The 377 326 genome-wide imputed (GWI-only) White British UK Biobank participants with LDL-C measurement were randomly assigned into 80% training (n=301 961), 10% model selection (n=37 694), and 10% validation (n=37 631) sets. The characteristics of the individuals in the PRS training, model selection, and validation subsets were shown in Table I in the Data Supplement. Before the subsequent analyses, directly measured LDL-C levels were adjusted based on cholesterol-lowering medication use (Table II in the Data Supplement). Least Absolute Shrinkage and Selection Operator regression generated 100 candidate PRS models from the training set. The PRS model with the lowest rooted mean square error in the model selection set included 8367 activated single-nucleotide polymorphisms, which explained 21.5% (95% CI, 20.7%–22.2%) of the variance in LDL-C level in the independent validation set.

Polygenic Prediction of LDL-C Level

This PRS was then used to predict LDL-C level for the 41 748 GWI and whole-exome sequenced (GWI+WES) individuals, in which it explained 21.1% (95% CI, 21.4%–21.8%) of the variance in LDL-C level (Table 1, Figure I in the Data Supplement). The LDL-C PRS was standardized to have a mean of 0 and an SD of 1 in the 41 748 GWI+WES individuals for downstream analyses.

Table 1. Performance of the LDL-C PRS in Different Cohorts

CohortSample sizer2*95% CI
Model selection37 6940.2130.205–0.220
Validation37 6310.2150.207–0.222
Whole-exome sequenced41 7480.2110.204–0.218
Non-White British European12 1150.1860.174–0.199
South Asian79160.1390.125–0.154

LDL-C indicates low-density lipoprotein cholesterol; and PRS, polygenic risk score.

* r2: variance explained, the square of Pearson correlation.

† No. of individuals who did not take any cholesterol-lowering medication.

FH Variants in GWI+WES Individuals

Among the 41 748 GWI+WES individuals, we found 75 FH-associated variants, including 15 loss-of-function variants in LDLR, 47 deleterious missense variants in LDLR, and 13 additional variants from ClinVar.14 These variants were not present in the GWI-only data set and thus were not present in the LDL-C PRS. Detailed information on the identified FH variants is provided in Table III in the Data Supplement. Among the 41 748 GWI+WES individuals, 152 (0.4%) individuals were identified to carry at least one FH variant. Table 2 shows the characteristics of FH variant carriers and noncarriers.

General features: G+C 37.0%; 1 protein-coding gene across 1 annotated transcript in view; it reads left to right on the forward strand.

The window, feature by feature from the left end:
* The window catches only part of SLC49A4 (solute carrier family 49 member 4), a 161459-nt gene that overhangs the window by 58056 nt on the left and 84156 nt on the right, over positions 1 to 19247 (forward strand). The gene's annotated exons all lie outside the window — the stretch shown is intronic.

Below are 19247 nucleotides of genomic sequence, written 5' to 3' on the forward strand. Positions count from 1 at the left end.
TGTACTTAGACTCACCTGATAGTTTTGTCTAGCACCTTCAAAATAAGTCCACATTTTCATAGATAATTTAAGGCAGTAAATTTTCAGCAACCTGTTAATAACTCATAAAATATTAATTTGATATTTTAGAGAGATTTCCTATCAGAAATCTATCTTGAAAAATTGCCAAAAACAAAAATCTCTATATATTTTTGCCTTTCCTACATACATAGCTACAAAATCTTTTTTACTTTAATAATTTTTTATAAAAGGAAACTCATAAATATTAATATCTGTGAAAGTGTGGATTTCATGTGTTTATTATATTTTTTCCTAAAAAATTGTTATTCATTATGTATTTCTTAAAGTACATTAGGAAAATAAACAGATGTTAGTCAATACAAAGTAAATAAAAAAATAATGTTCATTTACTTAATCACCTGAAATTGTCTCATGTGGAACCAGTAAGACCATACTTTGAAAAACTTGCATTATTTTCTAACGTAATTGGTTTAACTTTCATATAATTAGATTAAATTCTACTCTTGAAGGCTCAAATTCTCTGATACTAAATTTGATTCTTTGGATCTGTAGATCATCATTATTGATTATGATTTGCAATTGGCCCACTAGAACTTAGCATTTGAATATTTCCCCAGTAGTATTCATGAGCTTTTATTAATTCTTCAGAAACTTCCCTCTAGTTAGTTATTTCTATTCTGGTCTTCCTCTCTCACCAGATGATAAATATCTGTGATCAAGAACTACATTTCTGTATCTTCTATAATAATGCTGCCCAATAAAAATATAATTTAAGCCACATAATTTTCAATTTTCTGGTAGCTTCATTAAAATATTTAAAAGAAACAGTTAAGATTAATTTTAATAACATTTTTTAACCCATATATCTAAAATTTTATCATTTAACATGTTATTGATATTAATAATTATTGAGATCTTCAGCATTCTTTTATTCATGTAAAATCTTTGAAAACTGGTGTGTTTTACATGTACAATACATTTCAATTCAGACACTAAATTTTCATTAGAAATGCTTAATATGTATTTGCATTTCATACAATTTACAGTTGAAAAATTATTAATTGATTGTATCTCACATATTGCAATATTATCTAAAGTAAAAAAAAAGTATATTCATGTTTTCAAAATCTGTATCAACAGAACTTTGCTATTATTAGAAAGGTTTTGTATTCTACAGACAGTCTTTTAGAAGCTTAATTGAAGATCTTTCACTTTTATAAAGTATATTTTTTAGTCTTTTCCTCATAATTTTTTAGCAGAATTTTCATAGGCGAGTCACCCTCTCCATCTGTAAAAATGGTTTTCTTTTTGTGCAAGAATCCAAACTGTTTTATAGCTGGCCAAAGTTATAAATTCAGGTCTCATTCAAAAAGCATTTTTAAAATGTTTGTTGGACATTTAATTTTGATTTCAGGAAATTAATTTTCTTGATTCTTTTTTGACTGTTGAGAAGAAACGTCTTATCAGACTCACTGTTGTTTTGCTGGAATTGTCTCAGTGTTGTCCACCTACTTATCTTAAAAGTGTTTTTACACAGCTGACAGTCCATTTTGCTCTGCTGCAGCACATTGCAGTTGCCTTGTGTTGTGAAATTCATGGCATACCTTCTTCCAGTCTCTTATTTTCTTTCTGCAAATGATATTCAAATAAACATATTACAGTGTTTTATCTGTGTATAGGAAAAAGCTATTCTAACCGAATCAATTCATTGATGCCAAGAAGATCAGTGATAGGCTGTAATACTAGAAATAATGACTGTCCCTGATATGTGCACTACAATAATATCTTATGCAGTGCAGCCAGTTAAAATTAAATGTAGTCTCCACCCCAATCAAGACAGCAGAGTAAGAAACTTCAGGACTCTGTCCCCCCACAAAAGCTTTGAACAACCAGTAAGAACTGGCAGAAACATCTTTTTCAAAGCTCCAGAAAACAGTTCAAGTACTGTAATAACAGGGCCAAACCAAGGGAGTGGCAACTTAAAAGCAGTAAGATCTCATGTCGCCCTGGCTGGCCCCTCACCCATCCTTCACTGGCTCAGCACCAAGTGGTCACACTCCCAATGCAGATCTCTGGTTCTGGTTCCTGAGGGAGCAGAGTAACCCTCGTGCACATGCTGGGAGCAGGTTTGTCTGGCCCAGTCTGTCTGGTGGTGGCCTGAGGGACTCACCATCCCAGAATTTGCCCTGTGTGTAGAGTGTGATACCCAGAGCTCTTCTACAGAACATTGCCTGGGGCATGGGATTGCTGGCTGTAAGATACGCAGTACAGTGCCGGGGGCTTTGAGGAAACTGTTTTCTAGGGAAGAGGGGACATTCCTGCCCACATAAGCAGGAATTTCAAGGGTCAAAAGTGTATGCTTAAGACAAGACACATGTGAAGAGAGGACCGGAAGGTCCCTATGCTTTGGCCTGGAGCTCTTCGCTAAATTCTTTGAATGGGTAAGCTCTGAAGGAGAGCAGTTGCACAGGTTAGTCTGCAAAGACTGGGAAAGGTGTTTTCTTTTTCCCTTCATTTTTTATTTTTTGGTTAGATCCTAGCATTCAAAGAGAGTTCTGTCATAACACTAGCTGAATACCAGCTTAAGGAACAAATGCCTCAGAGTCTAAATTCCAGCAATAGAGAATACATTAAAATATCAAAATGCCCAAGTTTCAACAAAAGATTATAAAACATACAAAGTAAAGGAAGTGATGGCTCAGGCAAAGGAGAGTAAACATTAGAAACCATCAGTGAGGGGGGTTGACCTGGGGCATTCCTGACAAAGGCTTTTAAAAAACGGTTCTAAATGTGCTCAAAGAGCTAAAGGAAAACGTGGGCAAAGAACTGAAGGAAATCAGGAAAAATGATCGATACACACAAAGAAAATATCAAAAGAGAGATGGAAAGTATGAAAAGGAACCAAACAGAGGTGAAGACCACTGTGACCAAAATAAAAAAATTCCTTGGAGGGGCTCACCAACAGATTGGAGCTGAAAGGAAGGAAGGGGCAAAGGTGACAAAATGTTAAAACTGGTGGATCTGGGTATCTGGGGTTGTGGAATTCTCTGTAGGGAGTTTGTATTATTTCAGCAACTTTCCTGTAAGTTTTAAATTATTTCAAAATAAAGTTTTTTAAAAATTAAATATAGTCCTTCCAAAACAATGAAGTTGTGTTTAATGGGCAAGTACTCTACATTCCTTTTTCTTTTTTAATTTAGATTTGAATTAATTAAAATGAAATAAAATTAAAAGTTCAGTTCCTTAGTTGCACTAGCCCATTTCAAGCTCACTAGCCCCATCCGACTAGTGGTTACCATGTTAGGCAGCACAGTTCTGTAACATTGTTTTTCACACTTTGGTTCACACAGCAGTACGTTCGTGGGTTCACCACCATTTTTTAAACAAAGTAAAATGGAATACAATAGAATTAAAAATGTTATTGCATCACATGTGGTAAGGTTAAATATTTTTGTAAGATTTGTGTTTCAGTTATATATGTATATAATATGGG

Table 2. Basis Characteristics of FH Variant Carriers and Noncarriers

FH variant carriers (n=152)FH variant noncarriers (n=41 596)
Age when attending assessment center, y57.86±7.78*56.87±7.92
Female85 (55.9%)22,577 (54.3%)
LDL-C level, mmol/L, before adjustment3.73±1.213.55±0.86
LDL-C level, mmol/L, after adjustment4.72±1.553.83±0.91
Body mass index, kg/m227.64±5.1027.39±4.76
Systolic blood pressure, mm Hg134.16±17.86134.68±18.14
Type 2 diabetes9 (5.9%)1726 (4.1%)
Smoking (ever)59 (38.8%)18,773 (45.1%)
Smoking (current)10 (6.6%)36,68 (8.8%)
Cholesterol-lowering medication73 (48.0%)7593 (18.3%)

FH indicates familial hypercholesterolemia; and LDL-C, low-density lipoprotein cholesterol.

* Plus–minus values are means±SD.

† N (%) values are numbers of individuals (percentages).

Relationship Between LDL-C, LDL-C PRS, and FH Variant Carrier Status

The distribution of the LDL-C PRS and LDL-C by FH variant carriers and noncarriers is presented in Figure II in the Data Supplement. As expected, we observed little difference in LDL-C PRS when comparing FH variant carriers to noncarriers. The mean LDL-C level of FH variant carriers was higher than noncarriers by 0.86 (95% CI, 0.72–1.01) mmol/L adjusted for age and sex, and the difference (0.87 [95% CI, 0.74–0.99] mmol/L) persisted after adjusting for the LDL-C PRS.

As the decile of the LDL-C PRS increased, LDL-C level increased to a clinically relevant degree among both FH variant carriers and noncarriers (Figure 2). One SD increase in the LDL-C PRS was associated with 0.34 (95% CI, 0.22–0.47) mmol/L and 0.42 (95% CI, 0.42–0.43) mmol/L increase in LDL-C level among FH variant carriers and noncarriers, respectively (Figure III in the Data Supplement). There was no appreciable difference (−0.08 [95% CI, −0.21 to 0.05] mmol/L) in the LDL-C PRS’s association with LDL-C between FH variant carriers and noncarriers. These results suggest that the LDL-C PRS and FH variants have independent effect on LDL-C.

Figure 2.

Figure 2. Distribution of LDL-C (low-density lipoprotein cholesterol) level according to the LDL-C polygenic risk score (PRS) deciles in familial hypercholesterolemia (FH) variant carriers and noncarriers. A, distribution of LDL-C level by LDL-C PRS deciles in FH variant carriers. B, distribution of LDL-C level by LDL-C PRS deciles in FH variant noncarriers. The orange and red dotted lines represent LDL-C=4.1 and LDL-C=4.9 mmol/L, respectively.

FH Variant Carrier Status Predicted by LDL-C PRS and Severe Hypercholesterolemia

There were 60 (39.5%) FH variant carriers and 4588 (11.0%) noncarriers in the GWI+WES data set that had severe hypercholesterolemia. FH variant carriers were more likely to be found among individuals with severe hypercholesterolemia (odds ratio [OR], 7.50 [95% CI, 5.32–10.50]). Among individuals with severe hypercholesterolemia, 1-SD decrease in the LDL-C PRS was associated with increased odds of harboring FH variants (OR, 2.20 [95% CI, 1.66–2.71]), and such association was not observed in individuals without severe hypercholesterolemia (Table 3, Figure 3). In particular, among severe hypercholesterolemia patients, individuals with an LDL-C PRS 2-SD lower than the population mean were predicted to have 21-fold higher probability of carrying FH variants than individuals with an LDL-C PRS 2-SD higher than the population mean.